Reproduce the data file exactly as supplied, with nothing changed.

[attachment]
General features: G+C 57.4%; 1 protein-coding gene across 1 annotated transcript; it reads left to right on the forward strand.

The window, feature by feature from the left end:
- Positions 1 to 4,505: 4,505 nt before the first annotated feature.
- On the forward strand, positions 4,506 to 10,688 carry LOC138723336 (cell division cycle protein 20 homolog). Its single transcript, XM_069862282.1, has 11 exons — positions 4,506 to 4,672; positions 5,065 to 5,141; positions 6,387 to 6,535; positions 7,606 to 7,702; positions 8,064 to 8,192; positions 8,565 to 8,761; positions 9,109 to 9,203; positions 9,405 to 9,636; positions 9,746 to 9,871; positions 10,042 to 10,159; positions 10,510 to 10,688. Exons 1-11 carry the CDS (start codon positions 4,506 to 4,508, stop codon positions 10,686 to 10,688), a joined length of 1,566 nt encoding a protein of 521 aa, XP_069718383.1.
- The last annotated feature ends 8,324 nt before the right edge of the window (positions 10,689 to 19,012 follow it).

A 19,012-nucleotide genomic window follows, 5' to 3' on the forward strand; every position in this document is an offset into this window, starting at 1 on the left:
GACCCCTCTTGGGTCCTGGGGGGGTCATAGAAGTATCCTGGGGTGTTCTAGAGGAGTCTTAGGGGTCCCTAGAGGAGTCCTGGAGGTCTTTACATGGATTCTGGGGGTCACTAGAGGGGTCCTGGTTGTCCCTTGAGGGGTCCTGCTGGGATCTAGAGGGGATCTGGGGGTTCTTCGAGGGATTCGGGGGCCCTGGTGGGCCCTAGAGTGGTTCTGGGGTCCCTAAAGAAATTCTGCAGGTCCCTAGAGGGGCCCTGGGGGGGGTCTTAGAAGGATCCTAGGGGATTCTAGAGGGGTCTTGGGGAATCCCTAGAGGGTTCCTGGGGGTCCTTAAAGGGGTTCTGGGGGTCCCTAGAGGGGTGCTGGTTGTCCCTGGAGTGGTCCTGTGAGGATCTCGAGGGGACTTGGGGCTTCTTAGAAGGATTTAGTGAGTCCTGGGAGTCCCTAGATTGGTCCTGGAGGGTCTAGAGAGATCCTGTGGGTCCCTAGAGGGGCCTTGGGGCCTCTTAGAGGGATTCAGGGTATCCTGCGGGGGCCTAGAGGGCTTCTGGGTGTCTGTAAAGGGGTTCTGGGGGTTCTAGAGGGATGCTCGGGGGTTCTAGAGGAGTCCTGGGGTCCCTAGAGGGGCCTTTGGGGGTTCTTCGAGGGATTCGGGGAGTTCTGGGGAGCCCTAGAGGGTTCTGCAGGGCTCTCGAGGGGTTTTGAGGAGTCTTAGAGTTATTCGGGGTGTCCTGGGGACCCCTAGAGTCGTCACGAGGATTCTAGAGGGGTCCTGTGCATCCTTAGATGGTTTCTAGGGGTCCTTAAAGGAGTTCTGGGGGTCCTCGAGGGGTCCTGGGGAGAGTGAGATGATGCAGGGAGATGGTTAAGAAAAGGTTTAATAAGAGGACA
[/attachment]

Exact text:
General features: G+C 57.4%; 1 protein-coding gene across 1 annotated transcript; it reads left to right on the forward strand.

The window, feature by feature from the left end:
- Positions 1 to 4,505: 4,505 nt before the first annotated feature.
- On the forward strand, positions 4,506 to 10,688 carry LOC138723336 (cell division cycle protein 20 homolog). Its single transcript, XM_069862282.1, has 11 exons — positions 4,506 to 4,672; positions 5,065 to 5,141; positions 6,387 to 6,535; positions 7,606 to 7,702; positions 8,064 to 8,192; positions 8,565 to 8,761; positions 9,109 to 9,203; positions 9,405 to 9,636; positions 9,746 to 9,871; positions 10,042 to 10,159; positions 10,510 to 10,688. Exons 1-11 carry the CDS (start codon positions 4,506 to 4,508, stop codon positions 10,686 to 10,688), a joined length of 1,566 nt encoding a protein of 521 aa, XP_069718383.1.
- The last annotated feature ends 8,324 nt before the right edge of the window (positions 10,689 to 19,012 follow it).

A 19,012-nucleotide genomic window follows, 5' to 3' on the forward strand; every position in this document is an offset into this window, starting at 1 on the left:
GACCCCTCTTGGGTCCTGGGGGGGTCATAGAAGTATCCTGGGGTGTTCTAGAGGAGTCTTAGGGGTCCCTAGAGGAGTCCTGGAGGTCTTTACATGGATTCTGGGGGTCACTAGAGGGGTCCTGGTTGTCCCTTGAGGGGTCCTGCTGGGATCTAGAGGGGATCTGGGGGTTCTTCGAGGGATTCGGGGGCCCTGGTGGGCCCTAGAGTGGTTCTGGGGTCCCTAAAGAAATTCTGCAGGTCCCTAGAGGGGCCCTGGGGGGGGTCTTAGAAGGATCCTAGGGGATTCTAGAGGGGTCTTGGGGAATCCCTAGAGGGTTCCTGGGGGTCCTTAAAGGGGTTCTGGGGGTCCCTAGAGGGGTGCTGGTTGTCCCTGGAGTGGTCCTGTGAGGATCTCGAGGGGACTTGGGGCTTCTTAGAAGGATTTAGTGAGTCCTGGGAGTCCCTAGATTGGTCCTGGAGGGTCTAGAGAGATCCTGTGGGTCCCTAGAGGGGCCTTGGGGCCTCTTAGAGGGATTCAGGGTATCCTGCGGGGGCCTAGAGGGCTTCTGGGTGTCTGTAAAGGGGTTCTGGGGGTTCTAGAGGGATGCTCGGGGGTTCTAGAGGAGTCCTGGGGTCCCTAGAGGGGCCTTTGGGGGTTCTTCGAGGGATTCGGGGAGTTCTGGGGAGCCCTAGAGGGTTCTGCAGGGCTCTCGAGGGGTTTTGAGGAGTCTTAGAGTTATTCGGGGTGTCCTGGGGACCCCTAGAGTCGTCACGAGGATTCTAGAGGGGTCCTGTGCATCCTTAGATGGTTTCTAGGGGTCCTTAAAGGAGTTCTGGGGGTCCTCGAGGGGTCCTGGGGAGAGTGAGATGATGCAGGGAGATGGTTAAGAAAAGGTTTAATAAGAGGACA